Big oil and gas companies are among the most profitable companies in the world. So why do they continue to benefit from billions of dollars annually in taxpayer giveaways, such as tax deductions, special accounting rules, and drilling without paying royalties for exploiting the American people’s natural resources? These subsidies for polluters are especially indefensible at a time when concern about our nation’s debt is prompting cuts to essential programs, including those that safeguard the air we breathe and the water we drink.
President Obama has called for eliminating oil and gas subsidies that would save taxpayers tens of billions of dollars over the next decade. LCV will continue fighting until Congress repeals these and other wasteful polluter subsidies.
The British Petroleum (BP) oil spill in the Gulf of Mexico was the largest environmental disaster in our nation’s history. On April 20, 2010, BP’s Deepwater Horizon oil rig exploded, tragically killing 11 rig workers and sending 4.9 million barrels of oil into the Gulf of Mexico in an 87-day uninterrupted flow whose effects on fish and wildlife, wetlands, fishermen, and tourism businesses are still being felt to this day.
The BP spill painfully highlighted the dangers posed by offshore drilling and the broken and corrupt government oversight process. It became clear that oil companies were unprepared to contain a blowout of this magnitude and in water so deep. Oil companies were incentivized to under-invest in safety because of a cap on their liability at the absurdly low figure of $75 million in the event of a spill. And the government regulators at the Minerals Management Service had multiple missions in conflict with each other, as well as a far-too-cozy relationship with the oil companies they were supposed to watchdog.
Reforms to address these problems are needed now more than ever, especially as concerns about high gas prices prompt misguided calls for expanding offshore drilling. LCV will continue fighting for Congress to resist irresponsible calls to "drill, baby, drill" off our beaches and instead pass commonsense reforms to protect coastal communities from risky offshore drilling.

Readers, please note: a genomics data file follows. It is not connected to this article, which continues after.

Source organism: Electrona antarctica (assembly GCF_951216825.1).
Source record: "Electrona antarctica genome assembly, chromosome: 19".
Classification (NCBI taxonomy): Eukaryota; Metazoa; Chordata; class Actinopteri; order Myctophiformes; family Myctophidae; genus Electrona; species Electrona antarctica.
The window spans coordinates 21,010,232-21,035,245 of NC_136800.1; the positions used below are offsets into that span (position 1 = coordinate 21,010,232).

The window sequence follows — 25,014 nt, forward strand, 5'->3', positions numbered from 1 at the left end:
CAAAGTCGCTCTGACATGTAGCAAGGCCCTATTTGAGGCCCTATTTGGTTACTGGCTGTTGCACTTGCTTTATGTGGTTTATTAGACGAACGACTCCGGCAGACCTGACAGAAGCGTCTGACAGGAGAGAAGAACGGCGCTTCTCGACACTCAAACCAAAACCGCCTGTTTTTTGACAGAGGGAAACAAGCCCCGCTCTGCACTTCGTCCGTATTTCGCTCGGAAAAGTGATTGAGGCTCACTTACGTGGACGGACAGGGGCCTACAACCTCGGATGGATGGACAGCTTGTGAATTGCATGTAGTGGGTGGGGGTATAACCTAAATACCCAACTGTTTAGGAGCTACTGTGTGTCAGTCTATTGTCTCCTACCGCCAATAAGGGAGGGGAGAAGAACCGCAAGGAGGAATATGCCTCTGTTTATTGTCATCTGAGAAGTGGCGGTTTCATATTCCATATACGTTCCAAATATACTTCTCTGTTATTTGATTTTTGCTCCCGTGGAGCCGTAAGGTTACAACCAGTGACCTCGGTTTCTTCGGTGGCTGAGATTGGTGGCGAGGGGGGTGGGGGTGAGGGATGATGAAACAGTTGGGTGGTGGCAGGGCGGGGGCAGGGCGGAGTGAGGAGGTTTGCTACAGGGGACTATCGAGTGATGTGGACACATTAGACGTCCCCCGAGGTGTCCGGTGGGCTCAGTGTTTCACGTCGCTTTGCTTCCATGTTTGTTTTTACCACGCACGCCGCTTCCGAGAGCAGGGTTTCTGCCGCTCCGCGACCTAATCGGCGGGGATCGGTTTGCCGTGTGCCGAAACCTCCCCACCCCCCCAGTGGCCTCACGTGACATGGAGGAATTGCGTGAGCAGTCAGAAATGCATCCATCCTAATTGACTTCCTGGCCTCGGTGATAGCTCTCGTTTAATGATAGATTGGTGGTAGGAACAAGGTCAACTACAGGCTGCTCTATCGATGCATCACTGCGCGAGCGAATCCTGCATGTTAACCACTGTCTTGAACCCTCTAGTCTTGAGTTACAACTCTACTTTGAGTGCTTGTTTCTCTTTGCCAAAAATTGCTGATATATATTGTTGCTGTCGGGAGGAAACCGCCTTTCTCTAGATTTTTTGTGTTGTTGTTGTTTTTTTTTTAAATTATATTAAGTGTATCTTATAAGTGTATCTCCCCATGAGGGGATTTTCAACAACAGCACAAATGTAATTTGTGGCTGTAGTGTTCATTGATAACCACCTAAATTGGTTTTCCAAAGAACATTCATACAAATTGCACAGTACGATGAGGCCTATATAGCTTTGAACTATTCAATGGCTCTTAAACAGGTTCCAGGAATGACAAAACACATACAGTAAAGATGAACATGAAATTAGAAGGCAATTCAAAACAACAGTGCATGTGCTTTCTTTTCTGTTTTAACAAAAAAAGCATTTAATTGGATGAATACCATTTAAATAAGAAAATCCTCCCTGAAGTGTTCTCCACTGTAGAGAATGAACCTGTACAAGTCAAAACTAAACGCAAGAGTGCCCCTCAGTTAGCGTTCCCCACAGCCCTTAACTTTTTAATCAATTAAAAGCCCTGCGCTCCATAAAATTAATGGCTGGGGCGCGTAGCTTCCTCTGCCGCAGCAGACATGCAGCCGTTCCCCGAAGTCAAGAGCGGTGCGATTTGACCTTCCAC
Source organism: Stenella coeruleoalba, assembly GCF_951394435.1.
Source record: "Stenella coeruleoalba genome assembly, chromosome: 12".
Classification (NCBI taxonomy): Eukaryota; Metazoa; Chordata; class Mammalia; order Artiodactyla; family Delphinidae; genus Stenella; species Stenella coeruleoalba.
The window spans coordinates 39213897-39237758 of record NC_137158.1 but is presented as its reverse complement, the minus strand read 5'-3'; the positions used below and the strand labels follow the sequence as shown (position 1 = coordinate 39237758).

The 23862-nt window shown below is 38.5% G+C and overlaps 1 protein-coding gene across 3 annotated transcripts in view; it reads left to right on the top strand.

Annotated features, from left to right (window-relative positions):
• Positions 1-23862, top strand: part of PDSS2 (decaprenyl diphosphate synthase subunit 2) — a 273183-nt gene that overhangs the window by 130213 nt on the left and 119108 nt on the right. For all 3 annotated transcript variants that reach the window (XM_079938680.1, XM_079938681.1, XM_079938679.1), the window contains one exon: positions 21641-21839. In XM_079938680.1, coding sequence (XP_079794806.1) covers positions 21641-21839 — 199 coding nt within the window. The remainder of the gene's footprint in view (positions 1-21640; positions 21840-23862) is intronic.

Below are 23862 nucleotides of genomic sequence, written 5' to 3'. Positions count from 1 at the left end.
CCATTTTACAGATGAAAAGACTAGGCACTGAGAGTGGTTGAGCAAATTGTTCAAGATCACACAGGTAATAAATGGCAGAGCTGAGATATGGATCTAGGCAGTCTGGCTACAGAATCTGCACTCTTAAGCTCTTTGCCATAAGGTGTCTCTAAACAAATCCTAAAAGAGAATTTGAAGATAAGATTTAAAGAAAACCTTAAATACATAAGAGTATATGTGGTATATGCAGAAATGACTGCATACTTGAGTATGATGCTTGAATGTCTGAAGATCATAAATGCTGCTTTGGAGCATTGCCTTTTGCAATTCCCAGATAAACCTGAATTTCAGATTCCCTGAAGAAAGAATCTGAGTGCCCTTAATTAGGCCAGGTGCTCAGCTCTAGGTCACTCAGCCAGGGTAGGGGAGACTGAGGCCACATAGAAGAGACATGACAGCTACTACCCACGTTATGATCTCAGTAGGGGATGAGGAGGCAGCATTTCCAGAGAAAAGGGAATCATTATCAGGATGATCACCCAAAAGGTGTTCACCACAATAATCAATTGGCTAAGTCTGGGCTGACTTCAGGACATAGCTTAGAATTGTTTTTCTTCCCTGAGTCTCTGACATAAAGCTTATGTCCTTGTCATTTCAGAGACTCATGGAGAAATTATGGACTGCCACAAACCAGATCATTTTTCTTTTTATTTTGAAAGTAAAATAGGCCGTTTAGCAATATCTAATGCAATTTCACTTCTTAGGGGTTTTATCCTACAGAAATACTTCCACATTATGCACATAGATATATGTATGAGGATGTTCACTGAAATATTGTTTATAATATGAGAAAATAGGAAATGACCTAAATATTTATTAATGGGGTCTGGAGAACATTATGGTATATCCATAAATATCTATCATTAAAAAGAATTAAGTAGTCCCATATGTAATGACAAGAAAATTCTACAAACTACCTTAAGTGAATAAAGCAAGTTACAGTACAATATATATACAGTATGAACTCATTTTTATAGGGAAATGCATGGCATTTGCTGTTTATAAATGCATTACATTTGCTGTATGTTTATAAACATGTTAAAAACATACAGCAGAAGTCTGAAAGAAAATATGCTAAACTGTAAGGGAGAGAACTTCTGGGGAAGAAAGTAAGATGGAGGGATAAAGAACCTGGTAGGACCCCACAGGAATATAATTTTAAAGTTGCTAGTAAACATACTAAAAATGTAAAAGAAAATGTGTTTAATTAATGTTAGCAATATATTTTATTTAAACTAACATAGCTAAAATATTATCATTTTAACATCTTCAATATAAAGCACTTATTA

Americans are understandably growing increasingly worried about the dangers of “fracking” (or hydraulic fracturing), a natural gas production technique involving the underground injection of millions of gallons of water, plus sand and potentially toxic chemicals like diesel fuel and acids, at high pressure in order to create fractures in the underlying geology to extract natural gas. Reports of drinking water contamination in the film “Gasland” and other media have heightened concerns about fracking, which is now used in at least 33 states.
Unfortunately, fracking is one of only two injection processes that are exempted from the federal Safe Drinking Water Act, leaving regulation in the hands of states, many of which have inadequate protections. For example, in most states oil and gas companies are not required to publicly disclose the types and amounts of chemicals that are injected underground, meaning local residents have no way of knowing what sort of chemicals may have contaminated their drinking water. That is why LCV is committed to passing federal legislation to require oil and gas companies to disclose the chemicals they inject underground and to lift the exemption of fracking from federal regulation under the Safe Drinking Water Act.